the official magazine of the brain injury association of california


Just after 5 PM on a Friday afternoon, with two goals in mind, to support a friend’s Nashville eatery during the COVID-19 pandemic, and to pick up dinner for friends, Marcus Trammell got behind the wheel. He pulled into a nondescript strip mall off of a nondescript road and instantly, his life changed forever. “As I was pulling in, a drunk driver hit my car on the passenger side. She was going 75 mph.” said Trammell. “The police said later they thought I’d die at the scene, but I woke up in the hospital.”

Upon waking, Trammell didn’t remember who he was, but he did remember having a family. “I knew I had a son, but I couldn’t remember his name. I could just remember walking with him on a bright, sunny day. That’s all I had.” said Trammell. That was enough. From that moment forward, a relentless determination to fight back to health for his family sustained him. “The early days were extremely tough. I still didn’t know exactly what had happened, but I did have a very specific recollection of having a family, my wife and newborn son. That’s what drove me.” said Trammell. I decided then that I would do whatever I had to do to get out of that bed and help raise my child.”

Trammell’s physical injuries were extensive. He suffered from a fractured skull, broken collarbone, broken ribs, fractured lumbar spine, and a brain hemorrhage. The severity of his injuries required him to be placed in an induced coma for several weeks at Vanderbilt University Adult Hospital (VUAH), where he received his initial care. The first stages of recovery involved Trammell relearning many basic functions such as swallowing and walking. Following his time at VUAH, Trammell required a month of inpatient rehabilitation and nearly a year later is still navigating the challenging landscape of recovery from a traumatic brain injury, though his progress has been amazing.

Trammell is certainly not alone. An estimated 4.8 million drivers were seriously injured in crashes just last year. One thing that sets him apart, however, is his commitment to help others who have experienced similar tragedies resulting in traumatic brain injury by sharing his story. His website,, shares his experience in great detail and gives readers a window into the diverse range of treatments he has received. In addition to practical information, Trammell also uses the site to share inspiring and uplifting anecdotes of others who have travelled a similar path. He’s also produced a 10-minute documentary film outlining his recovery journey which can be viewed on the site.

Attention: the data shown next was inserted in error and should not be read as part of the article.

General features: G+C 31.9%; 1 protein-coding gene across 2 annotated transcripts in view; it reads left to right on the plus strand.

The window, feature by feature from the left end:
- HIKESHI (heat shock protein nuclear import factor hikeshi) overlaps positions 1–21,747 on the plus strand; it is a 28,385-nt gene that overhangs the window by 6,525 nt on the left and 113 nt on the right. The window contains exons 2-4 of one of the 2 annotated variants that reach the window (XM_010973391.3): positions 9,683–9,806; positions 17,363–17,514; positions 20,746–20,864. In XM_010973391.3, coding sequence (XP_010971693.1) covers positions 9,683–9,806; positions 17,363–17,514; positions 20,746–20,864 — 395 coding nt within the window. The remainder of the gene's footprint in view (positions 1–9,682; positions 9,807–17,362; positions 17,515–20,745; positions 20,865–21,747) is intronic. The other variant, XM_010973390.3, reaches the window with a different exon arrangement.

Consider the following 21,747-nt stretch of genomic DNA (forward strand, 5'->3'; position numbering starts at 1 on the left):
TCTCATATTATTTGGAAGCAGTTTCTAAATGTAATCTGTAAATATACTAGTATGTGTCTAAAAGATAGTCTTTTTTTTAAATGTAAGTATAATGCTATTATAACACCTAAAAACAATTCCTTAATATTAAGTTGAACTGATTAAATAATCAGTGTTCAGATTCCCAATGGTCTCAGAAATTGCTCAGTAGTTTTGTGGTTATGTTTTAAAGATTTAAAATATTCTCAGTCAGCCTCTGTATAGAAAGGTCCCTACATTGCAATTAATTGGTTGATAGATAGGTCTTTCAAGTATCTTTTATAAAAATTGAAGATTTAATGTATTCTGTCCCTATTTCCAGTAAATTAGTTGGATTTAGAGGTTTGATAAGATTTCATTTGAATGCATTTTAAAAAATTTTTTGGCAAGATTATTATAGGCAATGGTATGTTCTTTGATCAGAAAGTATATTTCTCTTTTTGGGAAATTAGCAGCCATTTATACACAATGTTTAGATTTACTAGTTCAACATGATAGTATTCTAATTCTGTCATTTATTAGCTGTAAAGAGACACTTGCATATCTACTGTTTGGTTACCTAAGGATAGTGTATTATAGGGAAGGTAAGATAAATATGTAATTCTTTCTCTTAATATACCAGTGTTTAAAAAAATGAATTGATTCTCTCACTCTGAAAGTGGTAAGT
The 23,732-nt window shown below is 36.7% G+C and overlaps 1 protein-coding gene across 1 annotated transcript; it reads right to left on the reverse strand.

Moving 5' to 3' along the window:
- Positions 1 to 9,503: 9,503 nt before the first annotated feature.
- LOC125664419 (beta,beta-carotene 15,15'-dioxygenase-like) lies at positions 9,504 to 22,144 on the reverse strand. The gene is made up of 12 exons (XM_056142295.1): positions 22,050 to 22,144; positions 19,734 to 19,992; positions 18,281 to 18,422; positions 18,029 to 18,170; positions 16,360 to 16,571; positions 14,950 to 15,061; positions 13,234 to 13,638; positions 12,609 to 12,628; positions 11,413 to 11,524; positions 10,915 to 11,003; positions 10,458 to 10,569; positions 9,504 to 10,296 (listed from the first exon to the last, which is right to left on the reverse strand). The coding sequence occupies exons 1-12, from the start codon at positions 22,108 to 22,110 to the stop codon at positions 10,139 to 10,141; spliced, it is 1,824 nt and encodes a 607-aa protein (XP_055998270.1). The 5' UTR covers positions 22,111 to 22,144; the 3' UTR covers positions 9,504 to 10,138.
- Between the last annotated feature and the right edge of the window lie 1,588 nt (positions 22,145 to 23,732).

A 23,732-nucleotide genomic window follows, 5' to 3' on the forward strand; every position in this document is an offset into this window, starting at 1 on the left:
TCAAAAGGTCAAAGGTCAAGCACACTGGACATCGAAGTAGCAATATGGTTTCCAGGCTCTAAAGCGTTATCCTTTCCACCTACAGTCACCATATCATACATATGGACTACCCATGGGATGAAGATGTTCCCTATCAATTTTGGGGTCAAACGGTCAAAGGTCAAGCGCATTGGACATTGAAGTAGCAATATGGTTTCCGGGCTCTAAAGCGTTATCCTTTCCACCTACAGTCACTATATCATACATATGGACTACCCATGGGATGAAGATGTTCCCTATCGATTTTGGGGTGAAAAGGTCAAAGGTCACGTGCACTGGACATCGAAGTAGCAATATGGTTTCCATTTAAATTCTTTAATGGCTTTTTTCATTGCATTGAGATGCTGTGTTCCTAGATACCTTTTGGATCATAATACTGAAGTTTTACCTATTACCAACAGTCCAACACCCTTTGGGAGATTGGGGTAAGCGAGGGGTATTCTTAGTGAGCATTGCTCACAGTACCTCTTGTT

It was, in part, a decision to move to his home state of Michigan during his recovery that awakened his desire to inspire others. “I grew up in Michigan, and my family and I decided that the woods and water there would be restorative. I swam every day in Lake Superior, walked in the woods, and spent time in nature reading books and listening to head trauma podcasts.” said Trammell. “It was during that time when I decided that no matter what, I would make something of this suffering, to get it out to others that there is hope, that there is joy.”

And just over a year after his accident, Marcus Trammell exudes hope and joy. He has returned to his post as associate director of the Wendland-Cook Program in Religion and Justice at Vanderbilt University Divinity School, is driving again, and perhaps most importantly, raising his son Eero alongside his wife Heidi. Of course, challenges still exist and recovery is ongoing, but Marcus Trammell is “choosing the path of post-traumatic growth.”